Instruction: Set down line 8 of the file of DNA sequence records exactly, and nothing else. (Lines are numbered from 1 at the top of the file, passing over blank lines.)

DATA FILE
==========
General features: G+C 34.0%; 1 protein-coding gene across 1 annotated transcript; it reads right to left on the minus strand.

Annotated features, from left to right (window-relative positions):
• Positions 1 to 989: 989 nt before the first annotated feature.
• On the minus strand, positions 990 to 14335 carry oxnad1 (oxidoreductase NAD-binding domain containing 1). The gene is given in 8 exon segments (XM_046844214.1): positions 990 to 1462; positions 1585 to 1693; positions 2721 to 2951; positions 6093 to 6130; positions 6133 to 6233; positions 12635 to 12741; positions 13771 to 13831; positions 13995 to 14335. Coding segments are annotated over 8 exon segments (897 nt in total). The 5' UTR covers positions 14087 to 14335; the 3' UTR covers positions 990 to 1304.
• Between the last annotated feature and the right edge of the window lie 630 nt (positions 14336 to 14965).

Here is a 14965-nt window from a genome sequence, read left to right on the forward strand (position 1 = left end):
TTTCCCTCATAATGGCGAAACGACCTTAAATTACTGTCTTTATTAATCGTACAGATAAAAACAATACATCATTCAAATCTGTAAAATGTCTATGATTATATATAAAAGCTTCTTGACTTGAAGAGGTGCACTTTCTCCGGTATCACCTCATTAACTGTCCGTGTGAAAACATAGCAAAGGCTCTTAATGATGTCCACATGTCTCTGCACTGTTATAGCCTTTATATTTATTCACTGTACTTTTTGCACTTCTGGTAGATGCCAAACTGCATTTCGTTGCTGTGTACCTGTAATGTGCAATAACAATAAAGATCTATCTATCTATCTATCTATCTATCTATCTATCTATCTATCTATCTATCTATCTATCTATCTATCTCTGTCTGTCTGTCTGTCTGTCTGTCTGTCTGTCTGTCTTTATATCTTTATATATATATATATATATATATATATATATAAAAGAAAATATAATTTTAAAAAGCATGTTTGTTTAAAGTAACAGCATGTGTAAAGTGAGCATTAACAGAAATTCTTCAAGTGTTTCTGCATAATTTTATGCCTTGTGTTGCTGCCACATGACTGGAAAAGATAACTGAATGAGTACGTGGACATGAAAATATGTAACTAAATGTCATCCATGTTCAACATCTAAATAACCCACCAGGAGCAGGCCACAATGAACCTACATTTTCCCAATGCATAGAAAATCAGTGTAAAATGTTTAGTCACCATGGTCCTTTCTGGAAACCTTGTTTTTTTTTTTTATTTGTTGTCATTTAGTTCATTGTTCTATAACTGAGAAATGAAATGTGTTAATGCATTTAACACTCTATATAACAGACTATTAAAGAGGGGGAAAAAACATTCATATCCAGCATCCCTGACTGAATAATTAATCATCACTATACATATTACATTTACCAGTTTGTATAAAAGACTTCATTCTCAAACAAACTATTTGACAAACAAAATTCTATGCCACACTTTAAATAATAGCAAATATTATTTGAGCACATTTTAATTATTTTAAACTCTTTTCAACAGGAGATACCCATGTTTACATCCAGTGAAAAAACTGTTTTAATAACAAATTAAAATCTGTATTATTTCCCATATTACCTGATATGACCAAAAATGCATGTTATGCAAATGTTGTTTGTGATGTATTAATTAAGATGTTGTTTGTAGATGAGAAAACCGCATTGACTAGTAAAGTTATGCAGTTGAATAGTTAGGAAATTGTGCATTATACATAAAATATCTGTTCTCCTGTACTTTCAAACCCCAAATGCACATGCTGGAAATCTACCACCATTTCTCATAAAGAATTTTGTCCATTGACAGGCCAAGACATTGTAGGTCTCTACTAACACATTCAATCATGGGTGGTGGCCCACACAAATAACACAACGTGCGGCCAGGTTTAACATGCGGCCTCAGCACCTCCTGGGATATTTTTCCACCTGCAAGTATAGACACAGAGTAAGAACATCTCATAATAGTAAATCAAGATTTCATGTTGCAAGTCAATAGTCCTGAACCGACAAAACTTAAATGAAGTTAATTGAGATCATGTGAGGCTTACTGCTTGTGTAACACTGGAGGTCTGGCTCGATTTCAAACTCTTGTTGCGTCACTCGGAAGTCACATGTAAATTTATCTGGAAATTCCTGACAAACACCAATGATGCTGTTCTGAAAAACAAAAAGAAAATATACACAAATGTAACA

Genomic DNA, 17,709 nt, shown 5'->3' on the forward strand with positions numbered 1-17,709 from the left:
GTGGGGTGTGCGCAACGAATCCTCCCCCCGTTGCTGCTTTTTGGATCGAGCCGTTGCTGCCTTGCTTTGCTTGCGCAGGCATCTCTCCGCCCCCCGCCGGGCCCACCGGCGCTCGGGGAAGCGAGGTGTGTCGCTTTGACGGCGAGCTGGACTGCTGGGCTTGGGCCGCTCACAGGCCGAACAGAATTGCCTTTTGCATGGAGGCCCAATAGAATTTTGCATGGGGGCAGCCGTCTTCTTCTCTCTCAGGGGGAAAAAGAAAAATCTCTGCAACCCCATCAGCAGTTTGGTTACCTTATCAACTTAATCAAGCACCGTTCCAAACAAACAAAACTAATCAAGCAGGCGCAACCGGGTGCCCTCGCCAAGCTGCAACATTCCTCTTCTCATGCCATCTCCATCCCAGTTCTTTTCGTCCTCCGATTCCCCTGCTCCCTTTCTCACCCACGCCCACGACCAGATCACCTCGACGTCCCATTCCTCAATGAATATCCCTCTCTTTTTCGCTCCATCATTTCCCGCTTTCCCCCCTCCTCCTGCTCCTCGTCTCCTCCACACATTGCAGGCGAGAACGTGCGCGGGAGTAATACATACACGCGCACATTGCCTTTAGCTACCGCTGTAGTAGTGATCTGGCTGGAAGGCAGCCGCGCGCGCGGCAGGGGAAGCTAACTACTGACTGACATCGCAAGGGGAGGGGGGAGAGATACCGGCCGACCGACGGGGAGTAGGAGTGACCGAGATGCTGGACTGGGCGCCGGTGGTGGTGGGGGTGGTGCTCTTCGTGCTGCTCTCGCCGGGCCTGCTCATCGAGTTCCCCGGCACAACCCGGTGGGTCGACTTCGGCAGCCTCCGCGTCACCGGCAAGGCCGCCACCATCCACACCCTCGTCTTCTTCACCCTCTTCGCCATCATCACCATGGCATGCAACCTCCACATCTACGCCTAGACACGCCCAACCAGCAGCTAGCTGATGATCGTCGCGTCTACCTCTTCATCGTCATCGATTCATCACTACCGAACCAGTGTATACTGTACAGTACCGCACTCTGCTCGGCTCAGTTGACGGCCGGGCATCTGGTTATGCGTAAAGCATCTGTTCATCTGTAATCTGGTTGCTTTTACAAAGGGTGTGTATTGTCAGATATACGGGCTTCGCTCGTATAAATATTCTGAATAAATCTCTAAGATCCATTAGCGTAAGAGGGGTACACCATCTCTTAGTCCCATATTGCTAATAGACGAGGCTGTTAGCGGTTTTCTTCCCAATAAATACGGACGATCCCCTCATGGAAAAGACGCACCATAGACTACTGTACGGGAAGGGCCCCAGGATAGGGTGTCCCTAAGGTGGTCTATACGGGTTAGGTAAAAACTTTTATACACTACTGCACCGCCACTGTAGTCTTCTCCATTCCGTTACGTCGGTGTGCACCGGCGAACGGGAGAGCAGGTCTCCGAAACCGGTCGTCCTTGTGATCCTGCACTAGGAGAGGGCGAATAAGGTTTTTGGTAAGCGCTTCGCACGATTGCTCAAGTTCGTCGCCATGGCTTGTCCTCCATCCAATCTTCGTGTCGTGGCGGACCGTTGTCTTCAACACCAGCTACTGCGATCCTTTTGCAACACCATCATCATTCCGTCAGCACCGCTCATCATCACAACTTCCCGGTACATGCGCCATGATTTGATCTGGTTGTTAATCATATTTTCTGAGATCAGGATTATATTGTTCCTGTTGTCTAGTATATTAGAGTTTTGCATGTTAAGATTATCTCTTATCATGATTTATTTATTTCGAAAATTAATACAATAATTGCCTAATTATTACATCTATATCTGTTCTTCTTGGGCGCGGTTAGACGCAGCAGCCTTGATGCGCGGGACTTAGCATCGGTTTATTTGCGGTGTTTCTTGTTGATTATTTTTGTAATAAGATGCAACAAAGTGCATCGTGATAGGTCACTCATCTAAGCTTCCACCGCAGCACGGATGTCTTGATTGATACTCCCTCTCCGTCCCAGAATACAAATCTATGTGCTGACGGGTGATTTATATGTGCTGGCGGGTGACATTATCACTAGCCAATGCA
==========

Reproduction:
Genomic DNA, 17,709 nt, shown 5'->3' on the forward strand with positions numbered 1-17,709 from the left: